Sorry Octopuss, that was because of me! I have 20 of them running. I haven't played a video game since GTA was released in 2001. So I guess all these cards can play some cool games? What people who aren't business types don't get is that the Alt coin revolution is like penny stocks. We've got traders, miners and long term investors. So long as people are making money the "system" will be kept operational by those making money. The miners are just one part of this whole thing. Is this a fad that will be over by next years GPU release? It doesn't look like it. Why when it has cult like support by libertarians who think hyper inflation is coming, it does offer simply value transfer worldwide and offers a trading platform without regulation. Just saying if you think this litecoin thing will all blow over don't hold your breath.

I could be wrong but when people are making money... the ball usually stays in play.
I agree. Alt coins and other crypto currencies aren't going away any time soon.
Posted on Reply
#115
R-T-B






A true mining setup. 6+ MHash

I know all you AMD card lovers want to save these beauties from this graphics card hell. You can't, they're mine. And they'll be slaving away making me money until they melt...
Posted on Reply
#116
Octopuss
What in the shit is this mess. I call that hardware rape.
Posted on Reply
#117
R-T-B
Believe it or not, those cards run cooler than most gaming rigs.

I'm still pretty sure it's a tentacle rape scene though... Somehow I get twisted pleasure out of how bad it looks.
Posted on Reply
#119
AsRock
TPU addict
james888
I am more used to seeing stuff like this.
I have seen those ghetto setups like that. They exist. They get attention because, well look at it. You and I both have no way of knowing if that is typical. I doubt it is common myself but I only have my word for that.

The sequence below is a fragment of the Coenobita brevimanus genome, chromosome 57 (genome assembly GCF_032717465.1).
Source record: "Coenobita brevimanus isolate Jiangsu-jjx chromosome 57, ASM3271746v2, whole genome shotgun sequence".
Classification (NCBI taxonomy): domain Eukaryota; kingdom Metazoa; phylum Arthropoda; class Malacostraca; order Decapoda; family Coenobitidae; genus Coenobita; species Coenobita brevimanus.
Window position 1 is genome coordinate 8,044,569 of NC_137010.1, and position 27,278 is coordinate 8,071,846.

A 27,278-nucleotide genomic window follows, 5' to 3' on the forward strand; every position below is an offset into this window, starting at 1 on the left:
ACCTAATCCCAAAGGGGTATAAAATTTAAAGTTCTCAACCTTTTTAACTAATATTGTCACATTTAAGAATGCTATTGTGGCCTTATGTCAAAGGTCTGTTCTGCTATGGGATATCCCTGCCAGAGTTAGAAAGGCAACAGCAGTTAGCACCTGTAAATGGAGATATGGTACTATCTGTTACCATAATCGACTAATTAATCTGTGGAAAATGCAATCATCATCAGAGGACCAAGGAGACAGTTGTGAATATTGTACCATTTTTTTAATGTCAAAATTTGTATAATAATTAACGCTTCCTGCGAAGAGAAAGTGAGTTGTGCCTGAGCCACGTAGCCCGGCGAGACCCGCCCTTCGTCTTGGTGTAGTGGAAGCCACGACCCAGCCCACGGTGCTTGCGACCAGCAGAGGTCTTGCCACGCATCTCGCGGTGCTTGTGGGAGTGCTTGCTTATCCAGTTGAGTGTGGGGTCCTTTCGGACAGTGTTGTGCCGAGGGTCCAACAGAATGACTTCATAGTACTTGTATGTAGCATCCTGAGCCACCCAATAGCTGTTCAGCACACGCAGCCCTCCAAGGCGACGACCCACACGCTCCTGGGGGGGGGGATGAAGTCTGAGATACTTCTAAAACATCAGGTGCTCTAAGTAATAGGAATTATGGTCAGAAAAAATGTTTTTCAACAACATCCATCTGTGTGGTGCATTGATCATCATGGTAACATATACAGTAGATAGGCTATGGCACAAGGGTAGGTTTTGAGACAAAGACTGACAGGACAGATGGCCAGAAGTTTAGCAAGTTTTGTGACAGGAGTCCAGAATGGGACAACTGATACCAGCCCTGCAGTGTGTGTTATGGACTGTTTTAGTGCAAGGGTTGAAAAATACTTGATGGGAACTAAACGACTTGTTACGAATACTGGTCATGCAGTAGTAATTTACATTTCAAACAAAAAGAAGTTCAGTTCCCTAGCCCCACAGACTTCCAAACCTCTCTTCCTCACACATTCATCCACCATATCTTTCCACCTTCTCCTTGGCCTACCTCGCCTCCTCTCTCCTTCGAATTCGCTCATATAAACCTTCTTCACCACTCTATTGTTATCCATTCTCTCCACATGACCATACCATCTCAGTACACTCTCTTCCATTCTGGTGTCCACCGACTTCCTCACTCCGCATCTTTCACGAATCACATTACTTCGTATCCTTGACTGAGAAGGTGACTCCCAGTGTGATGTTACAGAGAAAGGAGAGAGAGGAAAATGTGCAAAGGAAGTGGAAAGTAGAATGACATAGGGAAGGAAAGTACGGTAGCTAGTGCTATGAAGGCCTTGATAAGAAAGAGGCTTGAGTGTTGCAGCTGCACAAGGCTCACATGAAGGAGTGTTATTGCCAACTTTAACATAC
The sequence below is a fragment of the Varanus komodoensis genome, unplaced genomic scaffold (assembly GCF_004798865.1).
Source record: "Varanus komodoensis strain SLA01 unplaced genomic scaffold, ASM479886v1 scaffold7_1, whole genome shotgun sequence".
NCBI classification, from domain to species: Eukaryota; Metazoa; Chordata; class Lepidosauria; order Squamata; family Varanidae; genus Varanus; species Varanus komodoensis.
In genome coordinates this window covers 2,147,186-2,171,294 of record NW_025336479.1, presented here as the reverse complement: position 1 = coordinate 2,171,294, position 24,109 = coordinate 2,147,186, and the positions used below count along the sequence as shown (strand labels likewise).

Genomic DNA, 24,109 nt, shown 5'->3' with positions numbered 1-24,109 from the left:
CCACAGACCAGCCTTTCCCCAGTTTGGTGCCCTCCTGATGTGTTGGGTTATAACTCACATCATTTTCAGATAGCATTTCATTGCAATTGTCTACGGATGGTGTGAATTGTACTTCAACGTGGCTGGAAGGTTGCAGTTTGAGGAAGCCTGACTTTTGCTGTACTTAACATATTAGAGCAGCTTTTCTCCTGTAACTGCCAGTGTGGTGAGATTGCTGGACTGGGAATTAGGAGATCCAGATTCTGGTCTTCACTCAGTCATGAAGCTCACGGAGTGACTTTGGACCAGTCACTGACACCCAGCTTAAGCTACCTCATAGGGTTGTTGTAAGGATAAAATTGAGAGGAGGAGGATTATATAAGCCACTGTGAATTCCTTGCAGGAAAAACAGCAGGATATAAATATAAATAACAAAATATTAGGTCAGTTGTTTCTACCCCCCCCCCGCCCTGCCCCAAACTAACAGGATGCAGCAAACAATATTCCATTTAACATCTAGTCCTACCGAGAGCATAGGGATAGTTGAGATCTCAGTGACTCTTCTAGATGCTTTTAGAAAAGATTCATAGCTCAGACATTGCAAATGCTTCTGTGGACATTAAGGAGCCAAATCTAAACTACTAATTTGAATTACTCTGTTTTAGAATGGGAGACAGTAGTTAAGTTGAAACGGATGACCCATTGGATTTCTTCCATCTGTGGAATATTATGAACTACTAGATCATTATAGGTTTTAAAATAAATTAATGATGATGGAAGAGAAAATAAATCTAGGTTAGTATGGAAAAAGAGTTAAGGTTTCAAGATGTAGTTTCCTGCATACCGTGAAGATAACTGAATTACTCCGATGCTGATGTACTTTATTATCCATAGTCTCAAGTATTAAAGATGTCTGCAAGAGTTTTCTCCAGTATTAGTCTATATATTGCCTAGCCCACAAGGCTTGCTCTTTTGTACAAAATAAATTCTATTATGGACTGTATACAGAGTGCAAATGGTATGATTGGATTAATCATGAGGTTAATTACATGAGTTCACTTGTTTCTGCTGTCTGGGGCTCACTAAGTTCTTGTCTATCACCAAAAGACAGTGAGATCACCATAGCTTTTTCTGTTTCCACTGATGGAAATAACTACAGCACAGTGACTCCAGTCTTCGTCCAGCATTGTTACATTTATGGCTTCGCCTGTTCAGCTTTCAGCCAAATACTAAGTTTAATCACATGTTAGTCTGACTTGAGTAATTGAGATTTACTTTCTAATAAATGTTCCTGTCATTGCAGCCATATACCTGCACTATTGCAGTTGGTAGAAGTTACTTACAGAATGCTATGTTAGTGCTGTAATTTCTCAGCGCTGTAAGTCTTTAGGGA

Here is a good article on bitcoin being a bubble. Link.

Bitcoin is starting to move away from the silk road(drugs) being its primary use. Without the silk road and other more black market type uses bitcoin would not of gained any traction what so ever. Honestly, I myself do not mind the criminal uses. The porn industry, although not criminal, still has negative connotations the same as drugs has had determined the use of VHS and DVD's. "One oft-recalled explanation for the failure of Sony's Betamax videocassette format in the 1980s was the Japanese company's ambivalence towards producers of pornographic videos. By contrast, proponents of VHS, Betamax's rival, welcomed adult content with open arms and, the legend goes, caused Betamax's demise." (Link)
Betamax failed due to the heads in them as they were a lot more expensive and higher quality than VHS.

Anyways, if people are making a lot on it it will become common but i hope it dies soon ha.. Getting sick of seeing the card i want priced 200$ more than it should be..
Posted on Reply
#120
vega22
i think most people who are a little more serious about their mining use stuff like these.

Posted on Reply
#121
R-T-B
Meh, I'm serious. Just lazy. If I upscale I'll need to tweak my rig.

In other news, my file server has apparently went down and my pic links are broken. Remote desktop isn't working either. Maybe my miners just burst into flames and took the house with it... We'll find out tomorrow.
Posted on Reply
#122
AsRock
TPU addict
marsey99
i think most people who are a little more serious about their mining use stuff like these.


It be awesome if some one made a case like that.. Although i don't know about the extensions coursing any issue's playing games.
Posted on Reply
#123
R-T-B
Just updating to say my rig did not melt, my servers
AsRock
It be awesome if some one made a case like that.. Although i don't know about the extensions coursing any issue's playing games.
If you use 16->16 Risers that transmit the PCIe voltage, you are fine. Otherwise you risk overspecing your GPU, and being bound by a crappy 1->16 lane riser, which gives you uh... one lane of gaming performance. Fine for mining, for gaming? Not so much.
Posted on Reply
#124
vega22
AsRock
It be awesome if some one made a case like that.. Although i don't know about the extensions coursing any issue's playing games.
aria sell them.
Posted on Reply
#125
AsRock
TPU addict
marsey99
aria sell them.
Problem is i don't have the cutting tools to actually make one in a case :(..
Posted on Reply